Our imaging field has had access to commercial microbubble-based ultrasound contrast agents for well over twenty years by now. It is well established that these agents—combined with nonlinear contrast-specific imaging techniques—improve both the sensitivity and specificity of ultrasound diagnoses across a wide range of clinical applications.
There are currently 3 ultrasound contrast agents approved by the United States’ Food and Drug Administration (FDA) for cardiology and/or radiology applications: Optison (GE Healthcare, Princeton, NJ); Definity (Lantheus Medical Imaging, N Billerica, MA); and Lumason (marketed for more than a decade in Europe and elsewhere as SonoVue; Bracco Imaging, Milan, Italy). There are other contrast agents in commercial development around the world; in particular Sonazoid (GE Healthcare) and BR55 (Bracco Imaging). Very importantly, the safety profiles of all of these agents are also well established with a severe reaction rate of less than 0.01% (based on studies of millions of dosages injected worldwide), making them the safest of all contrast media used for imaging.
Ultrasound agents consist of billions of gas microbubbles (typically < 8 mm in diameter) that are each encapsulated by an outer shell for stability. Following an intravenous injection, the microbubbles can traverse the lung capillaries and circulate in the blood for 3–6 minutes (under continuous imaging—longer if intermittent imaging is employed), due to their size and the higher molecular weight gasses used as filling gasses (rather than just air as was used in earlier microbubble designs), which reduces diffusion back into solution.
The acoustic properties of the bubble filing gasses (specifically the compressibility) are very different from those of the surrounding blood (by six orders of magnitude). Hence, microbubble-based ultrasound contrast agents can enhance ultrasound signals markedly with echo signals being increased by up to 30 dB. This in turn enables signals from breast tumor neovascularity corresponding mainly to vessels 20–39 mm in diameter to be imaged.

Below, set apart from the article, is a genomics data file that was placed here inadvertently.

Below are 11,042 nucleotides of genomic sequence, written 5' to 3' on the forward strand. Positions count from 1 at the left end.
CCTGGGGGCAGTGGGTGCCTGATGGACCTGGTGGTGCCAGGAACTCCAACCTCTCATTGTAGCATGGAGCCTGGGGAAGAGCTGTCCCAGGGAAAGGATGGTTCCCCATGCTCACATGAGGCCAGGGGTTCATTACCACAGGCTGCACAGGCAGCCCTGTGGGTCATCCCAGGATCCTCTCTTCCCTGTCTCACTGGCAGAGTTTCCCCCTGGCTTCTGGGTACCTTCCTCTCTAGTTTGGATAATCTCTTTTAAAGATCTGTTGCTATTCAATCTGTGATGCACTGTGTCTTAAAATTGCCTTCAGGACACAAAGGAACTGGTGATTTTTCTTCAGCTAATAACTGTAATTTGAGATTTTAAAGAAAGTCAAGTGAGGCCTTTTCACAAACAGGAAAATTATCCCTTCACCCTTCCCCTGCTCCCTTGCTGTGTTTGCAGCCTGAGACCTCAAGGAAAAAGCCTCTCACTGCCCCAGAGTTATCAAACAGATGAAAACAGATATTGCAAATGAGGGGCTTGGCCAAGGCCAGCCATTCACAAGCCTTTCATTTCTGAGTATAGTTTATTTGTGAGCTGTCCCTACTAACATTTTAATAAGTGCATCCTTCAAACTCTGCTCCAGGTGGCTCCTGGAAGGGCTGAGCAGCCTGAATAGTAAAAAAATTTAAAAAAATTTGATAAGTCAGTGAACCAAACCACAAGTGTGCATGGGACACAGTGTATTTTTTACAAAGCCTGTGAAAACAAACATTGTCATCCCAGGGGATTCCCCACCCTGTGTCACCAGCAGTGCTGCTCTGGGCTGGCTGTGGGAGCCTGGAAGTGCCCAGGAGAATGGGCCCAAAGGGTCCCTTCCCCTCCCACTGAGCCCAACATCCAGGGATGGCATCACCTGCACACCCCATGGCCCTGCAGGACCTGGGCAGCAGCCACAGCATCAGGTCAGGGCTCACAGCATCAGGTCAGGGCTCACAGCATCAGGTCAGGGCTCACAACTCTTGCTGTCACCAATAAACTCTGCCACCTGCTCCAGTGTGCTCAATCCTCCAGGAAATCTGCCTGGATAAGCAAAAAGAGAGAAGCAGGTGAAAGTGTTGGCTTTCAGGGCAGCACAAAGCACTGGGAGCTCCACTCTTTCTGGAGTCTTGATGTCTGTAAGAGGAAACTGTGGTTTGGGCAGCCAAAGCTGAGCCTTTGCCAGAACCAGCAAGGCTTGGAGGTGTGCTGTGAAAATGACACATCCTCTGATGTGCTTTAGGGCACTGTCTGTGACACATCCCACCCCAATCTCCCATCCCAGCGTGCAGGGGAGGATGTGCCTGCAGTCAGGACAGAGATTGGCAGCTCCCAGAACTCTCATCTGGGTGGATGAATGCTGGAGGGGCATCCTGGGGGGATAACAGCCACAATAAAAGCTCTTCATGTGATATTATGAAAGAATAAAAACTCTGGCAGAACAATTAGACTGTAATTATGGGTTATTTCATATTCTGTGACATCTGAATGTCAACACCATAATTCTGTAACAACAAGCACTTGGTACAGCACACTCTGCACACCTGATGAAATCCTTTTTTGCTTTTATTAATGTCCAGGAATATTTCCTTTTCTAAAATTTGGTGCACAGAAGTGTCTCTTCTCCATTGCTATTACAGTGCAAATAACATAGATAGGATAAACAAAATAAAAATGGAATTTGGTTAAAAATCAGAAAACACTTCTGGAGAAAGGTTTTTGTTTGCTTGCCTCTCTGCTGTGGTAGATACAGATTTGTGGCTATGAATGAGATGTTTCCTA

Ultrasound contrast agents not only enhance the backscattered ultrasound signals, but at sufficient acoustic pressures (typically above 0.3 MPa) they also act as nonlinear oscillators. These oscillations generate significant energy components in the received echo signals, which span the range of possible frequency emissions from subharmonics through ultra-harmonic frequency components. These nonlinear bubble echoes can be separated from tissue echoes and used to create contrast-sensitive imaging modalities such as harmonic imaging (HI), which is commercially available on most state-of-the-art ultrasound scanners.
Multi-pulse imaging strategies, such as pulse-inversion imaging or pulse-amplitude modulation, can further improve the depiction of microvascularity compared to color Doppler imaging modes. However, HI suffers from reduced blood-to-tissue contrast resulting from second harmonic generation and accumulation in tissue. Hence, subharmonic imaging (SHI), transmitting at the fundamental frequency (f0) and receiving at the subharmonic (f0/2), becomes an attractive alternative because of the weaker subharmonic generation in tissue and the significant subharmonic scattering produced by some new contrast agents. Several ultrasound scanners (from GE Healthcare and Mindray) have now been released with commercial SHI software packages. A recent multi-center study of 3D SHI for characterizing suspicious breast lesions indicates that diagnostic accuracies up to 97% can be achieved.
Ultrasound contrast agents can be used not only as vascular tracers but also as sensors for noninvasive pressure estimation by monitoring subharmonic contrast bubble amplitude variations. This innovative technique, called subharmonic-aided pressure estimation (SHAPE), relies on the inverse linear correlation (r2 > 0.90) between the amplitude of the subharmonic signals and hydrostatic pressure (up to 186 mmHg) measured in vitro for most (but not all) commercial contrast agents. SHAPE offers the possibility of allowing pressure gradients in the heart and throughout the cardiovascular system as well as interstitial fluid pressure in tumors to be obtained noninvasively. Studies indicate that SHAPE can provide in vivo pressure estimates with errors of less than 5 mmHg in the left and right ventricles of patients. Moreover, a large multi-center clinical trial of using SHAPE to diagnose clinically significant portal hypertension in 178 subjects resulted in a sensitivity of 91% and a specificity of 82% and these subjects had a higher SHAPE gradient than participants with lower pressures (0.27 ± 2.13 dB vs -5.34 ± 3.29 dB; p<0.001) indicating SHAPE may indeed be a useful tool for the diagnosis of portal hypertension.
Flemming Forsberg, PhD, FAIUM, FAIMBE, is a Professor of Radiology at Thomas Jefferson University in Philadelphia, Pennsylvania. He also serves as a Deputy Editor of the Journal of Ultrasound in Medicine and as the Vice Chair of the American Institute of Ultrasound in Medicine’s (AIUM’s) Contrast-Enhanced Ultrasound Community (2021–2023).
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